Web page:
Over the last several decades, companies like Google and Amazon, Apple, Facebook, and Microsoft have created many great innovations. We went from the Wall Street Gordon Gekko days with his cell phone, affectionately known as “the brick,” that weighed two pounds and was 13 inches long — to cell phones the size of a watch. But while these tech companies were once scrappy startups innovating to survive, they are now the largest companies the world has ever known. They are still innovating and introducing new products, yes, but they are also gatekeepers — and that is the thing that we need to focus on — gatekeepers that use their powers to stifle competition and innovation by their competitors and the businesses that have no choice but to use their services. We don’t want to stop them from innovating. We don’t want to destroy them. We just want to stop them from stopping others from catching on and innovating. Just yesterday, the Competition and Markets Authority in the UK issued a report highlighting that Apple and Google’s control over app stores “can limit innovation and choice and lead to higher prices – none of which is good for users.”
Small businesses develop new and innovative products for American consumers, and many of them advertise on the gatekeepers: Facebook, Google, Amazon. But can they sustain this incentive to innovate when Amazon or Apple knocks off their products and puts their own copycat products first in search results? Developers across the country are creating useful new apps for consumers, but they are sometimes slow to reach users because Apple takes weeks or months to review them before putting them up on the App Store. And if they want to reach iPhone customers, they have no choice because there’s no other way into the market.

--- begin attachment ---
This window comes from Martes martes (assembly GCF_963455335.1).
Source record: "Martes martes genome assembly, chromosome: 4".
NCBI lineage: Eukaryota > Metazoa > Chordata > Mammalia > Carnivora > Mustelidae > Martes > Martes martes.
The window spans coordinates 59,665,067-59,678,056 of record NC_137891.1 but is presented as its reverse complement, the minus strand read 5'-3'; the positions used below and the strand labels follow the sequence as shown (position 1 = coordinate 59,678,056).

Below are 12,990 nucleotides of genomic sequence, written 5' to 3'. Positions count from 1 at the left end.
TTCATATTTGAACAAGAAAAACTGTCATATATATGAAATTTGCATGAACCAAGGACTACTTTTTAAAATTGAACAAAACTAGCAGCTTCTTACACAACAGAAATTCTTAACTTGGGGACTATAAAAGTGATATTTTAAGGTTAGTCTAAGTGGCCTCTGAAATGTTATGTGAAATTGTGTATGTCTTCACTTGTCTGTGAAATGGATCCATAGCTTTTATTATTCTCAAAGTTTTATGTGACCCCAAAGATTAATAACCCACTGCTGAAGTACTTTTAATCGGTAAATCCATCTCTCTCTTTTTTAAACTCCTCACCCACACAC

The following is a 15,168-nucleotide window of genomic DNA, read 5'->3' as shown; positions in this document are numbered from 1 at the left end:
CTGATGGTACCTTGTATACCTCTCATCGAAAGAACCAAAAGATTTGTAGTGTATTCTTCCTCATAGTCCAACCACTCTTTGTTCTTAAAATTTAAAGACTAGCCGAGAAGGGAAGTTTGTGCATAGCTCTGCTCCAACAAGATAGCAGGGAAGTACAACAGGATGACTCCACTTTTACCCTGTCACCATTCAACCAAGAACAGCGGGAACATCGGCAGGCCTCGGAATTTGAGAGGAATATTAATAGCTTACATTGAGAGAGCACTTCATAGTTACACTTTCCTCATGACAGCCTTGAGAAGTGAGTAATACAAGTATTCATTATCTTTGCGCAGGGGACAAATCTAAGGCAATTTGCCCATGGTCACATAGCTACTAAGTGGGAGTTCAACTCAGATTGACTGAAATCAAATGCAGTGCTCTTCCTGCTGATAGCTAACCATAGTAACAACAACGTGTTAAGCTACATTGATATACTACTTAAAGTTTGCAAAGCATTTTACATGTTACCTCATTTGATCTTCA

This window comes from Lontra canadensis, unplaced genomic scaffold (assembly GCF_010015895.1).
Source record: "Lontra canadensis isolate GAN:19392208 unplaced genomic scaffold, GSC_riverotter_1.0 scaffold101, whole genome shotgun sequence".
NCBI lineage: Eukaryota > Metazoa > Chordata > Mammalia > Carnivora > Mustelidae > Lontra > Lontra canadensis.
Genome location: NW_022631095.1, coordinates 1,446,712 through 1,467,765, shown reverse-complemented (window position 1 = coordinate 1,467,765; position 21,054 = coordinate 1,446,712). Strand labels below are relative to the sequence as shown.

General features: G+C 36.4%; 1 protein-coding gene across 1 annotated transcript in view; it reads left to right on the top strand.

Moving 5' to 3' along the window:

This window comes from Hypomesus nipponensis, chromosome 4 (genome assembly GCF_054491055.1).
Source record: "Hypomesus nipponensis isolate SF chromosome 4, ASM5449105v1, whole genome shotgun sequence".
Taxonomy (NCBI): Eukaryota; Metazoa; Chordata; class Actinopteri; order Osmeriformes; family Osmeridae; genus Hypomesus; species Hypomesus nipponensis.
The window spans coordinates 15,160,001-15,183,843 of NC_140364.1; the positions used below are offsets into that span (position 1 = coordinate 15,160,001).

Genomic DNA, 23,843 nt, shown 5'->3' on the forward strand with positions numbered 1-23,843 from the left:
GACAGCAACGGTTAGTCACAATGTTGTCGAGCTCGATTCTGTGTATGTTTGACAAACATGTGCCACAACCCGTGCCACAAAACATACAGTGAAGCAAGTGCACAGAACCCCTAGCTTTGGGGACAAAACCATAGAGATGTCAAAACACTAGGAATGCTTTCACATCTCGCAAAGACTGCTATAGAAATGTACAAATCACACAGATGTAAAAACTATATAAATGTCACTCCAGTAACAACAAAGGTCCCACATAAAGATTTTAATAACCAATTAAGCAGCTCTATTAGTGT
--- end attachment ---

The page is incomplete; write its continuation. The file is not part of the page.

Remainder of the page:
Once upon a time, disruption was a good thing in tech. New companies on the block were proud of breaking into markets and changing the status quo, adopting company mottos like “move fast and break things.” Now, disruption is what they seem to fear.
Before Facebook bought Instagram, Mark Zuckerberg wrote in an email that if Instagram were to “grow to a large scale, they would be very disruptive to us.” We will never know if an independent Instagram would have found solutions to the massive privacy and content and children’s problems we are seeing today — why? Because Facebook bought it.
And our laws are not equipped to address this kind of conduct. Current law allows judges to consider harms to innovation in antitrust cases, but they rarely do. That’s because judges often demand an impossibly high standard of proof, which can be hard to show when you are talking about how innovation in the future might be harmed.
We need solutions to these problems. The Competition and Antitrust Law Enforcement Reform Act would update the legal standard to prohibit harmful mergers across the economy, shifting the burden to dominant companies to prove that their acquisitions don’t threaten competition. This doesn’t mean they’re not going to purchase other companies — they are. It just makes them have to prove that they don’t hurt competition.
To address the issues in the digital economy, I joined Senator Blumenthal and Senator Blackburn to introduce a bill that will open up the twin app store monopolies that Apple and Google operate — that’s the Open App Markets Act.
I’m also proud of the bipartisan legislation that Senator Grassley and I have introduced to prevent dominant digital platforms from engaging in behavior that harms competition by favoring their own products or services just because they own them. We have authors from across the political spectrum on that bill — someone referred to it as the Ocean’s Eleven of sponsors.
American businesses and consumers need a renewed and strengthened antitrust movement.
They need a movement grounded in a pro-competitive economic agenda that will actually help capitalism and innovation across the economy. We must act now to protect American innovation and promote competitiveness in tech, in healthcare, and indeed in all sectors of the economy. I’ll now turn it over to Ranking Member Senator Lee, and I note that our Chair is here, we’re grateful he’s here, Senator Durbin, and if you would like to say a few words as well when Senator Lee is finished.